The Order of Brothers of the German House Saint Mary In Jerusalem took possession on the land of Gniew in 1283. Based on the law of Che³mno in 1297 the city stood next to the Teutonic castle built to the pattern of convent castles. The monumental silhouette along with the church of St. Nicholas is still constitute the characteristic dominant of the southern panorama of Gniew.
The Gniew Castle was the most powerful claim of the Teutonic Order on the left bank of the Vistula. Built at the turn of the 13th and 14th centuries, it was the home of the Knights commanders, and in the times of Poland, when the town belonged to Poland, it was a mayor"s seat. The castle was rebuilt in several times (granary, prison) and eventually burned in the Great Fire in 1921.
In the years 1968-1974, the FAMA Ship Machinery Works in Gniew undertook the first stage of the reconstruction of the castle, completed by laying the ceiling over the top storey, roofing the building and covering the roof with ceramic tiles. Under the public works in 1992, the Council of the Town and Commune of Gniew began the second stage of renovation including the construction of the ceiling in the west and east wings, adaptation of the interior and reconstruction of the chapel as well as adaptation of the Castle Hill to serve tourism purposes. Currnetly the Gniew castle is owned by the corporation of castles 'Zamek Gniew'.
Fortress also houses branch of the Archaeological Museum in Gdansk, Husar"s banner under the auspices of Marshal of Pomeranian Voivodeship, Yellow infantry regiment of Adolfusa Gustawusa II, Schola Cantorum Gymevensis Choir, Hunting Center and the Military History Society of the brotherhood of Gdansk. Since 1992, the castle has been used as a venue for spectacles, historical shows and chivalric tournaments. Today it is recognized as one of the major centers for promoting and maintaining the medieval tradition and heritage in Poland. Throughout the year are organized events, conferences, conventions, scientific symposia, banquets, and historical feasts.References:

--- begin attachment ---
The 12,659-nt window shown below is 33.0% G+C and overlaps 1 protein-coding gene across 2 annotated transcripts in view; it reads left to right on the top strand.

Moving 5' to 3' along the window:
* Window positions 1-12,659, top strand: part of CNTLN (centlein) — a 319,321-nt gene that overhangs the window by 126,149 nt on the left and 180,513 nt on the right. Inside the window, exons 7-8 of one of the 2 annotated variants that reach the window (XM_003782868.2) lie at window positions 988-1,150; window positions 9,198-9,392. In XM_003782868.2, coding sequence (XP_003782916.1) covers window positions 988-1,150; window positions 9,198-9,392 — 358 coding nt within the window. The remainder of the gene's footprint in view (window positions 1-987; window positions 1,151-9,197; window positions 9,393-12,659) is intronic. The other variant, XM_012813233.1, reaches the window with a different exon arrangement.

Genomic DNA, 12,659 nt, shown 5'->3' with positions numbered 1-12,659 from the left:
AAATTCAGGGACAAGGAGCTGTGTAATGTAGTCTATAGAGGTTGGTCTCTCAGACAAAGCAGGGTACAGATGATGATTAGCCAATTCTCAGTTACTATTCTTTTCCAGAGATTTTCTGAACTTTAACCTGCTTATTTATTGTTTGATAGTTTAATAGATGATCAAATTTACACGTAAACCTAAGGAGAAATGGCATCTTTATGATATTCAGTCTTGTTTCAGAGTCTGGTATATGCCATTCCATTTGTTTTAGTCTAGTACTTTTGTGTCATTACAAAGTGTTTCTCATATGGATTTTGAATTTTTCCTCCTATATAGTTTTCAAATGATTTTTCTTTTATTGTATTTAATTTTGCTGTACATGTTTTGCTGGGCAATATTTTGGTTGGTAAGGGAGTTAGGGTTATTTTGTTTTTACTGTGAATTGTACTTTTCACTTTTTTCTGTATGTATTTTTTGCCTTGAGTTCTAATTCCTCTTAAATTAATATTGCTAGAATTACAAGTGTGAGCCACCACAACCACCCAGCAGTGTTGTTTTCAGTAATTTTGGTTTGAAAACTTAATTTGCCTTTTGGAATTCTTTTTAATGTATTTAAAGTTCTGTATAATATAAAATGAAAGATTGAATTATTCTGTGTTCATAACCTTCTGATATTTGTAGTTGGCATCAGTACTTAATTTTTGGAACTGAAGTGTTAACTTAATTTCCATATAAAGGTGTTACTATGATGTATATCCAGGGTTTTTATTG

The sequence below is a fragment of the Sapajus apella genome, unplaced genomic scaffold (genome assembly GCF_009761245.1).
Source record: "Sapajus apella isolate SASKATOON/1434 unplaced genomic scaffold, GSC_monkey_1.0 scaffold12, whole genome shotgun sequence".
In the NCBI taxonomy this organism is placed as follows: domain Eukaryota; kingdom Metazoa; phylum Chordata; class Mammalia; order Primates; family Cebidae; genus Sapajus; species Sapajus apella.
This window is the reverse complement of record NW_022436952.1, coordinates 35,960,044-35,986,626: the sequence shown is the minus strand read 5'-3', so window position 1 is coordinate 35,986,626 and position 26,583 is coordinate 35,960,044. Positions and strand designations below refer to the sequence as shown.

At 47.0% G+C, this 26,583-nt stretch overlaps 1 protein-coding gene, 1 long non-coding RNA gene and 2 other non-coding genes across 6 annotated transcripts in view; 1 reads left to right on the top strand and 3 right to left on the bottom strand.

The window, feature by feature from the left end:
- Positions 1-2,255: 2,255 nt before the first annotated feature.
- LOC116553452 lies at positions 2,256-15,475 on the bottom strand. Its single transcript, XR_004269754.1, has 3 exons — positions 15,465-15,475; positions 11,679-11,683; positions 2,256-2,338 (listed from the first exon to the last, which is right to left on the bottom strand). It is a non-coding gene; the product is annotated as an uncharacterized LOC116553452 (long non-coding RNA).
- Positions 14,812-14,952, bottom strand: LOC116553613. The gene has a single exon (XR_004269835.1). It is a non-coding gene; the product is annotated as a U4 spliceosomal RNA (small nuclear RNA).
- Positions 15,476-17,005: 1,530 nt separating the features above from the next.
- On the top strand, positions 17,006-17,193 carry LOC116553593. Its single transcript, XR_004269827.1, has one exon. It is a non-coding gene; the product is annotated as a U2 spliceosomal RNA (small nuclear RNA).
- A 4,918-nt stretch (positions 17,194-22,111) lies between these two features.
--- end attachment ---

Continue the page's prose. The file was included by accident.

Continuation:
The Church of the Savior on Spilled Blood is one of the main sights of St. Petersburg. The church was built on the site where Tsar Alexander II was assassinated and was dedicated in his memory. Construction began in 1883 under Alexander III, as a memorial to his father, Alexander II. Work progressed slowly and was finally completed during the reign of Nicholas II in 1907. Funding was provided by the Imperial family with the support of many private donors.
Architecturally, the Cathedral differs from St. Petersburg's other structures. The city's architecture is predominantly Baroque and Neoclassical, but the Savior on Blood harks back to medieval Russian architecture in the spirit of romantic nationalism. It intentionally resembles the 17th-century Yaroslavl churches and the celebrated St. Basil's Cathedral in Moscow.
The Church contains over 7500 square metres of mosaics — according to its restorers, more than any other church in the world. The interior was designed by some of the most celebrated Russian artists of the day — including Viktor Vasnetsov, Mikhail Nesterov and Mikhail Vrubel — but the church's chief architect, Alfred Alexandrovich Parland, was relatively little-known (born in St. Petersburg in 1842 in a Baltic-German Lutheran family). Perhaps not surprisingly, the Church's construction ran well over budget, having been estimated at 3.6 million roubles but ending up costing over 4.6 million. The walls and ceilings inside the Church are completely covered in intricately detailed mosaics — the main pictures being biblical scenes or figures — but with very fine patterned borders setting off each picture.
In the aftermath of the Russian Revolution, the church was ransacked and looted, badly damaging its interior. The Soviet government closed the church in the early 1930s. During the Second World War when many people were starving due to the Siege of Leningrad by Nazi German military forces, the church was used as a temporary morgue for those who died in combat and from starvation and illness. The church suffered significant damage. After the war, it was used as a warehouse for vegetables, leading to the sardonic name of Saviour on Potatoes.
In July 1970, management of the Church passed to Saint Isaac's Cathedral (then used as a highly profitable museum) and proceeds from the Cathedral were funneled back into restoring the Church. It was reopened in August 1997, after 27 years of restoration, but has not been reconsecrated and does not function as a full-time place of worship; it is a Museum of Mosaics. Even before the Revolution it never functioned as a public place of worship; having been dedicated exclusively to the memory of the assassinated tsar, the only services were panikhidas (memorial services). The Church is now one of the main tourist attractions in St. Petersburg.